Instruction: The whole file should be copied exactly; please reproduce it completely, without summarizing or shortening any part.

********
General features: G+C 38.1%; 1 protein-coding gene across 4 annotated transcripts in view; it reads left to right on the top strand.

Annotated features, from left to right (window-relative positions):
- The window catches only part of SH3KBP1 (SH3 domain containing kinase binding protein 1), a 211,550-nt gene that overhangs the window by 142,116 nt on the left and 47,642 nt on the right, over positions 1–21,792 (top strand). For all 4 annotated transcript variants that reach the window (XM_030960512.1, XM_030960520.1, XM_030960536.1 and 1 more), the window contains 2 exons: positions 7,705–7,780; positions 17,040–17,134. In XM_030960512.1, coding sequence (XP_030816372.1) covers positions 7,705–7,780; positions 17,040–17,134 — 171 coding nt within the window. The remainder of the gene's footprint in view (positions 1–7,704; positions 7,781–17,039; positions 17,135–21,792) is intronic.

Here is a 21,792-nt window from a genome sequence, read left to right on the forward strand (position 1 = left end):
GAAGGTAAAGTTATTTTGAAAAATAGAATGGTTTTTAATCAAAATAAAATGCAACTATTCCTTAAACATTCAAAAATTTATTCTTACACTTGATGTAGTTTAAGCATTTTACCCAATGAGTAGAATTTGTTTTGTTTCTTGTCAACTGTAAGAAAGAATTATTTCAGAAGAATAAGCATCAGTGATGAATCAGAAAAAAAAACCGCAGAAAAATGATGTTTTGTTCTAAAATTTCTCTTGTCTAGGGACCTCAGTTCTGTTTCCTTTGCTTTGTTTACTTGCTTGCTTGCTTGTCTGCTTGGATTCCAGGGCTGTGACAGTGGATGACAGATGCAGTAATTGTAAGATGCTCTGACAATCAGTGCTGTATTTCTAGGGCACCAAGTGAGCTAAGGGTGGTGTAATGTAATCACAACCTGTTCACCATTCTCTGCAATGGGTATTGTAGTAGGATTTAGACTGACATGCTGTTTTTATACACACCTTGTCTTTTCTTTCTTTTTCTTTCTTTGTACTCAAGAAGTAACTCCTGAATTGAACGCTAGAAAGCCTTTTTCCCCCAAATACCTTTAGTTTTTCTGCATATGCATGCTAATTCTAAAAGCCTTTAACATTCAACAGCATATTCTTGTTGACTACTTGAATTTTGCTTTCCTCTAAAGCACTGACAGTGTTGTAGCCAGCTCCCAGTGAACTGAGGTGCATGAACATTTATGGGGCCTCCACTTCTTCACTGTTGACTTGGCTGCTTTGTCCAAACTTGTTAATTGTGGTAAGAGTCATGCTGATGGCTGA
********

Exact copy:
General features: G+C 38.1%; 1 protein-coding gene across 4 annotated transcripts in view; it reads left to right on the top strand.

Annotated features, from left to right (window-relative positions):
- The window catches only part of SH3KBP1 (SH3 domain containing kinase binding protein 1), a 211,550-nt gene that overhangs the window by 142,116 nt on the left and 47,642 nt on the right, over positions 1–21,792 (top strand). For all 4 annotated transcript variants that reach the window (XM_030960512.1, XM_030960520.1, XM_030960536.1 and 1 more), the window contains 2 exons: positions 7,705–7,780; positions 17,040–17,134. In XM_030960512.1, coding sequence (XP_030816372.1) covers positions 7,705–7,780; positions 17,040–17,134 — 171 coding nt within the window. The remainder of the gene's footprint in view (positions 1–7,704; positions 7,781–17,039; positions 17,135–21,792) is intronic.

Here is a 21,792-nt window from a genome sequence, read left to right on the forward strand (position 1 = left end):
GAAGGTAAAGTTATTTTGAAAAATAGAATGGTTTTTAATCAAAATAAAATGCAACTATTCCTTAAACATTCAAAAATTTATTCTTACACTTGATGTAGTTTAAGCATTTTACCCAATGAGTAGAATTTGTTTTGTTTCTTGTCAACTGTAAGAAAGAATTATTTCAGAAGAATAAGCATCAGTGATGAATCAGAAAAAAAAACCGCAGAAAAATGATGTTTTGTTCTAAAATTTCTCTTGTCTAGGGACCTCAGTTCTGTTTCCTTTGCTTTGTTTACTTGCTTGCTTGCTTGTCTGCTTGGATTCCAGGGCTGTGACAGTGGATGACAGATGCAGTAATTGTAAGATGCTCTGACAATCAGTGCTGTATTTCTAGGGCACCAAGTGAGCTAAGGGTGGTGTAATGTAATCACAACCTGTTCACCATTCTCTGCAATGGGTATTGTAGTAGGATTTAGACTGACATGCTGTTTTTATACACACCTTGTCTTTTCTTTCTTTTTCTTTCTTTGTACTCAAGAAGTAACTCCTGAATTGAACGCTAGAAAGCCTTTTTCCCCCAAATACCTTTAGTTTTTCTGCATATGCATGCTAATTCTAAAAGCCTTTAACATTCAACAGCATATTCTTGTTGACTACTTGAATTTTGCTTTCCTCTAAAGCACTGACAGTGTTGTAGCCAGCTCCCAGTGAACTGAGGTGCATGAACATTTATGGGGCCTCCACTTCTTCACTGTTGACTTGGCTGCTTTGTCCAAACTTGTTAATTGTGGTAAGAGTCATGCTGATGGCTGA